In the springtime
May will come again
flowers will bloom
and meadows will green again.
Although the words are rather optimistic, we didn’t know exactly when the war would end. The play was performed a number of times in the months before the Liberation. The tune is delightful and the composer’s name appeared on the original announcement:Karel Svenk. An entire chapter should be devoted to the great Karel Svenk, but it is beyond the scope of this writing. My excitement during rehearsals and before the performance on the 20th of March, 1945 gave me butterflies in my stomach and a dreamlike floating sensation.
We performed in a big hall, before a large audience; we on the brightly lit stage and they in darkness. There was much enthusiasm and I assume it was an outstanding performance, according to the tremendous applause. Like professionals, we came onstage again and again to take our bow. Then the lights went up! And what did I see? The front rows were filled with German soldiers and officers in black uniforms. White skulls on the officers’ caps, which some were holding, while most were already wearing theirs. Here it comes! End of the performance. They’ve come to take us. After all, children aren’t productive. This was the end of us – we were going to die. This is what I had learned at the Selection. It was all a ruse! I was trembling all over. There were no parents to lean on. It was as if they had invested in us for their own amusement. Now it was over. Finished! I didn’t even get a chance to say goodbye to my mother and sister. How cold it was. Maybe it was just the fear. I looked around to see how they were getting organized to surround us and herd us to destruction. I already knew that a German in a black uniform meant disaster. A skull meant death!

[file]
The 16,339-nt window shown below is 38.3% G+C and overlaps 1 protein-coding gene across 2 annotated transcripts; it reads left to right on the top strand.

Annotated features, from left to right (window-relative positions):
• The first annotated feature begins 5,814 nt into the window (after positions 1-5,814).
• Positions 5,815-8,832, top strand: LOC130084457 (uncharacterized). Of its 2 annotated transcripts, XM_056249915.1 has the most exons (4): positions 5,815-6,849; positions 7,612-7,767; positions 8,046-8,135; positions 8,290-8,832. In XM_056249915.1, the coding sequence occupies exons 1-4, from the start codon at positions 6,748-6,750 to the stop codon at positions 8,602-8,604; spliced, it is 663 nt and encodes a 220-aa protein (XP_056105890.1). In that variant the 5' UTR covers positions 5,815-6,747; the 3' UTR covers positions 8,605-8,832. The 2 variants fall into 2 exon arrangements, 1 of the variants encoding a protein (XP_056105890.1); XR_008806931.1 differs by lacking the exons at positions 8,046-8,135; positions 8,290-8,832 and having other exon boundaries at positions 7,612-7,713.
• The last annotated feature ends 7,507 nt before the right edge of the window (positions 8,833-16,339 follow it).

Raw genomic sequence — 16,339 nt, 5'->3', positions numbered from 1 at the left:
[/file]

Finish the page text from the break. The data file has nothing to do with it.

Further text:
My eyes were almost bursting from their sockets, when I saw that the audience had risen as if in salute and was on the way out of the hall. Nava and some others came over with hugs and kisses, to praise, caress and encourage us. Everything was as it was before. It took me a long time to calm down. For three years until that moment, I was poisoned with the pessimism that characterizes me to this day. At the time of that horrifying experience, I had already heard it said that I was ‘going to the slaughter’. Standing in line at the Selection, I already heard that children, old people and mothers with small children were destined for Auschwitz – for the gas chambers.
Thus equipped, I saw the end of the performance as a trap laid for me. The pessimism, the tension of every moment’s potential for disaster, took root in me never to leave.
But I must not forget – the fireflies, even if only by their weak light, illuminated a path for me, for us, and gave us many moments of hope and happiness. The month of May really did come, the prophecy was fulfilled and on its eighth day the gates of the ghetto opened on freedom.
Spring! Spring in the lives of the very few children who survived.
Translated from Hebrew by Riva Rubin